Paris Olympic bid officials have ruled out any possibility of the French capital hosting the 2028 Games and say it is 2024 or nothing.
Three-times Olympic canoeing champion and bid co-chairman Tony Estanguet said Paris was not opposed to the 2024 and 2028 host cities being decided at the same session later this year in a break with past procedures.
But he made clear that Paris, which last hosted the Games in 1924 and is going head-to-head with Los Angeles after other bids withdrew, was only an option for the Olympics that follow four years on from Tokyo 2020.
"(2028) is not an option for us," said the International Olympic Committee member.
"Our project is only feasible and guaranteed for 2024...the land to build the Olympic and Paralympic village is only available for 2024.
"This is the fourth bid by Paris and we believe it is now or never. This is the last chance to see Paris bidding for the Games. Afterwards, I think Paris and France will do different things."
Bid officials said there was an agreement that the land earmarked for the village would be handed over to developers after the 2024 Games -- or next September if Paris lost out to California.
IOC president Thomas Bach has hinted he would not be against awarding the 2024 Games and 2028 at the same time.
He said last week the IOC Executive Board had agreed to set up a working group to explore potential changes to the process and report back in July. The 2024 host city will be awarded at a vote in Lima, Peru, in September.
Officials from both bid cities have said they are not looking beyond 2024. Estanguet said Paris would have no problem with both Games being decided at once provided Los Angeles was given 2028.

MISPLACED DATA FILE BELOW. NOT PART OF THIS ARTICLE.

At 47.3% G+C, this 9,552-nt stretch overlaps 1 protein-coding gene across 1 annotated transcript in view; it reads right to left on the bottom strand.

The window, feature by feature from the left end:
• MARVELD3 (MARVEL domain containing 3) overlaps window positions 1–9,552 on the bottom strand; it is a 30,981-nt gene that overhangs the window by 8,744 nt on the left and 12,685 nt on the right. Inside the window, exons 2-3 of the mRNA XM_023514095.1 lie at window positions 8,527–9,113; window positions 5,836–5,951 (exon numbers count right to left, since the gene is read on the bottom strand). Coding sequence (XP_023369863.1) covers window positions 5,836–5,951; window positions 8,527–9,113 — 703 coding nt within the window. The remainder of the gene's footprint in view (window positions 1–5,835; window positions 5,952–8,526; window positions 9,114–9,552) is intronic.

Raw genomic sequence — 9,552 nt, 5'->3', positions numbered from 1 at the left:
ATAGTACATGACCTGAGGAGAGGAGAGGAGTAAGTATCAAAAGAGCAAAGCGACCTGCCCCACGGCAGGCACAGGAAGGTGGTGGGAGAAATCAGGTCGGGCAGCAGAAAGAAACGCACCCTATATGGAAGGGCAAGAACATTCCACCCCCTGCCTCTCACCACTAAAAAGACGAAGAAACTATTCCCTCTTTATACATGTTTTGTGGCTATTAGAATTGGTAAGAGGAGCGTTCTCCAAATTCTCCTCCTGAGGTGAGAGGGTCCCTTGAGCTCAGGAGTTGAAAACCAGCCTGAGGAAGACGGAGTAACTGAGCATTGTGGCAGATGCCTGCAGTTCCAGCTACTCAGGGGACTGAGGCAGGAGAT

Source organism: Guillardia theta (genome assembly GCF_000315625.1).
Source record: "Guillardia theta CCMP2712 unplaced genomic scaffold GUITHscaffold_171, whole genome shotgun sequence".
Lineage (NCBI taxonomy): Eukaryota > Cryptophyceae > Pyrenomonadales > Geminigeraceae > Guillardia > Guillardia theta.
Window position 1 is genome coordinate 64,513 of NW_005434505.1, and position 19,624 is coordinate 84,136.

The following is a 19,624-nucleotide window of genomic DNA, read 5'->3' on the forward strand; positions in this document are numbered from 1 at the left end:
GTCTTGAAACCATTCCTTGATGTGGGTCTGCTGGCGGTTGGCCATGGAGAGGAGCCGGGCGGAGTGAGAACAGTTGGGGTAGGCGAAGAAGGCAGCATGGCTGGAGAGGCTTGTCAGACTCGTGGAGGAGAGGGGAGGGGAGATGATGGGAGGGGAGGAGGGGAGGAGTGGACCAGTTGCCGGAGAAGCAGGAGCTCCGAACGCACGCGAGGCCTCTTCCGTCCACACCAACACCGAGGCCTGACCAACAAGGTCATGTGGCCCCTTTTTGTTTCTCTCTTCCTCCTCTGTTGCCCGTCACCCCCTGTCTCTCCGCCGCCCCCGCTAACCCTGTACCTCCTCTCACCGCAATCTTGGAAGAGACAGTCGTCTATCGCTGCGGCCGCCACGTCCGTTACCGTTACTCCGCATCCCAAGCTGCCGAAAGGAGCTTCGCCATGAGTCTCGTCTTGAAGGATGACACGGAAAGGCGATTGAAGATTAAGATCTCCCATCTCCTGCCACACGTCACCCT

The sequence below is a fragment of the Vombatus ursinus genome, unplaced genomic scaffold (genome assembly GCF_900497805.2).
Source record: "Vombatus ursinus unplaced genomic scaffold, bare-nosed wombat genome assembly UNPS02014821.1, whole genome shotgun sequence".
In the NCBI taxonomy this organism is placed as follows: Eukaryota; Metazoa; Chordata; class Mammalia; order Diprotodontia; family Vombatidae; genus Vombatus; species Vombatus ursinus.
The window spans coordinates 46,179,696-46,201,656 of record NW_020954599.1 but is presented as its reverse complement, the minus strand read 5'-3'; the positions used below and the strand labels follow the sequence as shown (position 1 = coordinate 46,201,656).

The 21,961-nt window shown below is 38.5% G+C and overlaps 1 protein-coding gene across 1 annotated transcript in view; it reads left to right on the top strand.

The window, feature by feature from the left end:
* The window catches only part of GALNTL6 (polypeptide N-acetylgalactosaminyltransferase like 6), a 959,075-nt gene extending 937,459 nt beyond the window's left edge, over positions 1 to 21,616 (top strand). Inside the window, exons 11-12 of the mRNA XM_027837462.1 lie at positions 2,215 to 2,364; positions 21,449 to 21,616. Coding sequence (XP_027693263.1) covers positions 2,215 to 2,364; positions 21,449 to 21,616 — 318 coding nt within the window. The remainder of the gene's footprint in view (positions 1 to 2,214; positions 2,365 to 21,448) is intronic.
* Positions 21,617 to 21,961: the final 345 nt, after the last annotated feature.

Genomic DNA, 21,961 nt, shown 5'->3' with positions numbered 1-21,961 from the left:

"We are ready for this option, and we welcome this process," he said. "If the IOC can find a solution with LA, thatG��s great.
"But I can only say that Paris is only possible for 2024. We cannot accept 2028."
He said Paris has 95 percent of venues already in place, with only the aquatics centre remaining to be constructed.
With photographs of abandoned and decaying venues from last year's Rio de Janeiro Games already doing the rounds, Estanguet promised that there would be no 'white elephants' left after a Paris Games.
He said the city would also be a safe option for the IOC, both in terms of the organisation and security despite a series of militant Islamist attacks over the past two years in which more than 230 people have been killed.
"Of course we will maintain the safety of the Games," he said, referring to last year's European soccer championship in France. "We proved recently that we are completely able to organise strong international events with total security.
"We want to have security and we have the expertise in France at the moment. There is no question about our ability to maintain safety during the Games."
Asked how confident he was of Paris's eventual success, Estanguet said it would be a case of fighting right down to the last minute.